I did say you'd get more power.  If you change the parameters in the Message structure, they will get copied to the real message this time through.  While you can't change items like HWnd or Msg, you can change WParam and LParam.  That means any rich messages can have their actions changed.  Prime candidates are definitely mouse and keyboard input.  I've used this to turn off scrolling in my listbox while I was rendering the current view (though I came up with a better approach later).

Hopefully this better explains what is available through WinForms and how you can use it.  Unfortunately I don't have a great deal of examples.  You don't often need to use message filters and pre processing unless you are debugging events.  Even the Winforms code only has a couple of classes that use it.  Namely Control, ComboBox, and AxHost.  Hopefully that tells you how much you need to do this.  At the end of the day, you can get the same effects from overriding your WndProc.  Maybe I'll talk about that some other time.

Published Tuesday, May 4, 2004 4:54 AM by Justin Rogers
Filed under: ,


Tuesday, May 11, 2004 6:11 AM by Joel B

# re: I've done a little experimenting and......

First of all, as you all are aware, I'm very inexperienced. This is a sort of disclaimer...

I wrote a simple Windows Forms application, to test how I could use Application.AddMessageFilter();

1) I went through winuser.h and a few other headers. I built a hashtable where the key is the msg number and the value is a string (WM_xxxxx), so I can easily understand what is going on.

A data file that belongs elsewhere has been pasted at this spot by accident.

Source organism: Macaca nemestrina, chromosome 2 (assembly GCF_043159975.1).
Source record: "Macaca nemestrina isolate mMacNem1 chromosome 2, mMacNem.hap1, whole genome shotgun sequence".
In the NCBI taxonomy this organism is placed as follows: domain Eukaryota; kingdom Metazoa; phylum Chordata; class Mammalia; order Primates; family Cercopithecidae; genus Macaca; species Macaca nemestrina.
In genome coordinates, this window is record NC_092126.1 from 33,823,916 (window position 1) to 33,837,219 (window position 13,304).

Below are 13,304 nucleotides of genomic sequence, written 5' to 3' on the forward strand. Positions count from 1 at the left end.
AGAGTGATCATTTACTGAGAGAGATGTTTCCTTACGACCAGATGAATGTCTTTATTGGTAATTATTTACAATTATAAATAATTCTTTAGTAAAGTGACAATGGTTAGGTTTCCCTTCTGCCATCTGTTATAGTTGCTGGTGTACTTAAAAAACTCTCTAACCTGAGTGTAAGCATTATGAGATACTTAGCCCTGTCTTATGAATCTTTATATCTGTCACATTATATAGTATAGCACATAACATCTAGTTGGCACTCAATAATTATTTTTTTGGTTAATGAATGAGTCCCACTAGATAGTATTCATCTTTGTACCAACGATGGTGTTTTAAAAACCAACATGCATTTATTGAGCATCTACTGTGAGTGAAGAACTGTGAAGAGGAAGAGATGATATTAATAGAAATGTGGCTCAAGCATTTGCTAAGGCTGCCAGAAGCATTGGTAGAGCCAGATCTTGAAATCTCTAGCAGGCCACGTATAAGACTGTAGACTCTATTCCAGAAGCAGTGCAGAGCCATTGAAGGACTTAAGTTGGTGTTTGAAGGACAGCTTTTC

2) I implemented a message filter as described, adding each message to a collection holding msg.HWnd plus the message description if a match is found in the hashtable, otherwise just the message number when the value is unknown (to me)

3) Surprise!
Very few messages have a known value. They fall into just 3 categories: mouse events including button clicks, keyboard events, WM_PAINT (only if not an indirect cause of a mouse movement). Then there are a bunch of events with value 0xc0xx (which are supposed to be private and I have no idea about how to investigate them).
Sometimes there is also a message with value 0x118 (this value falls within the system messages range, however I could not find any reference to it anywhere so I have no idea of what that means -- Anyone has a clue?)

4)I then decided to implement a void WndPro() override.
This time my collection gets all the messages that I expected to catch. It behaves pretty much like I was expecting from using Application.AddMessageFilter()

Any idea about why Application.AddMessageFilter() behaves that way? Could it be still useful in any way?
Tuesday, May 11, 2004 11:11 AM by Justin Rogers

# re: Windows Forms message filters. How they are handy, misunderstood, and when are they not useful.

Joel, I'm going to try and get around to a more broad code-path examination of this today with some sample code, since I think that will help you out quite a bit. Stay tuned!
Friday, May 21, 2004 8:26 AM by Joel B.

# re: Windows Forms message filters. How they are handy, misunderstood, and when are they not useful.

I know you have been busy, I was just wondering if you had time to look into this matter.
Tuesday, July 6, 2004 12:23 PM by Steve

# re: Windows Forms message filters. How they are handy, misunderstood, and when are they not useful.

in the .net the WndProc has the type:

void WndProc(ref Message m)

While in MFC it has the type:

LRESULT WindowProc(UINT message,WPARAM wParam,LPARAM lParam );

Where did the LRESULT go... has anybody a clue?
Tuesday, August 23, 2011 4:00 AM by

# re: Windows Forms message filters. How they are handy, misunderstood, and when are they not useful.

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# re: Windows Forms message filters. How they are handy, misunderstood, and when are they not useful.

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# re: Windows Forms message filters. How they are handy, misunderstood, and when are they not useful.